The New York Public Library has an archive of over 40,000 historical stereographs, many well over a hundred years old. Stereographs are regular photographs, except in pairs, with the perspective very slightly different. Essentially, stereographs are what you were looking at through your ViewMaster as a kid. And now the NYPL has created a pretty amazing tool they're calling the Stereogranimator that lets users create animated 3-D GIFs from the photos in the archive.
Moving the image back and forth between the two perspectives tricks the eye into seeing depth--it's kind of a lo-fi way to get around that problem of both eyes seeing the same thing. (Regular 3-D beams a different image to each eye.) Here's a recent example:
It's especially cool that the tool, while easy to use, isn't really automatic--you still have to play around with it to get the perspective and speed just right. Go check it out!
I... feel like... I'm... having... a... seizure looking... at this... photo.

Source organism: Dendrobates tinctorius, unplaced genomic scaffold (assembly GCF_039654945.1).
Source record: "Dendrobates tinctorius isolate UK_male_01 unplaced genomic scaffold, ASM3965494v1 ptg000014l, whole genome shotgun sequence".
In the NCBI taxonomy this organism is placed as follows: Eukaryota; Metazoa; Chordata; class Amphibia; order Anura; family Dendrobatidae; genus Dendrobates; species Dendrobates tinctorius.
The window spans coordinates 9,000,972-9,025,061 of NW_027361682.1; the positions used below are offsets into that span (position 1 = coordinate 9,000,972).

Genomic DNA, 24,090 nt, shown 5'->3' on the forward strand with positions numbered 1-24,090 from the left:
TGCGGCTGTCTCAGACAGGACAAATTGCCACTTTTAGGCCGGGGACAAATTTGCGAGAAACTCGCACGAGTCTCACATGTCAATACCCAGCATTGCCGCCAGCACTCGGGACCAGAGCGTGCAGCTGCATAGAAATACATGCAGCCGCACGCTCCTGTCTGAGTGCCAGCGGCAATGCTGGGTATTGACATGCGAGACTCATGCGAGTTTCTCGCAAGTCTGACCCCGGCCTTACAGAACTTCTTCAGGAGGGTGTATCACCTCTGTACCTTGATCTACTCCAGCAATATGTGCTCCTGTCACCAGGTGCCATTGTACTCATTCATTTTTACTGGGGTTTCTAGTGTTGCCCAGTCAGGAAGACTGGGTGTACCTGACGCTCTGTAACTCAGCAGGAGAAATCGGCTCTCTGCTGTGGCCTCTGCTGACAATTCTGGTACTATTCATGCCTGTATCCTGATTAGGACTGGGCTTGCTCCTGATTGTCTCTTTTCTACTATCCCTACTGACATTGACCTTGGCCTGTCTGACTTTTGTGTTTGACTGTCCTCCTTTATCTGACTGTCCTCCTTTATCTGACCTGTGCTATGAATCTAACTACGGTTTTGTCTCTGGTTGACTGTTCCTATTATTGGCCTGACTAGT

" Science without religion is lame, religion without science is blind." Albert Einstein
Why not just learn the crossed eyed 3D technique, it has a much better effect.
Free-View Stereo Images: http://www.starosta.com/3dshowcase/ihelp.html
I agree with you and I do not think this is practical technology we can all use.
If this was not POPSCI but the GONG show, I bang the GONG!
@Jib- crosseyed viewing doesn't work with old stereograph images like these. They're in parallel view mode - left eye = left image, right eye = right image. Same as those annoying Magic Eye posters that were big 20 years ago. But I agree with you that free-viewing is best if you can get the hang of it. This flickering technique is nothing new - it's been around for decades. Digital images make it easier though.
An interesting experiment but no more than a novelty I'm afraid.
Jib is absolutely correct about cross-eyed viewing and it can easily be learnt from the this tutorial.
Having learnt this simple technique, it's then quite a simple process to swap the left and right images on these old cards.
This is a stereophotograph of the Colosseum in Rome.
by simply copying the card, separating and the left and right images and then swapping them around you obtain an identical looking card which can be used for cross eyed viewing.
The advantage of cross-eyed viewing is that you can view stereophotographs much larger than the originals which is restricted because the eyes cannot diverge but can easily converge.
This method is preferred by most fans of 3D photography especially here on the web, here's just one example.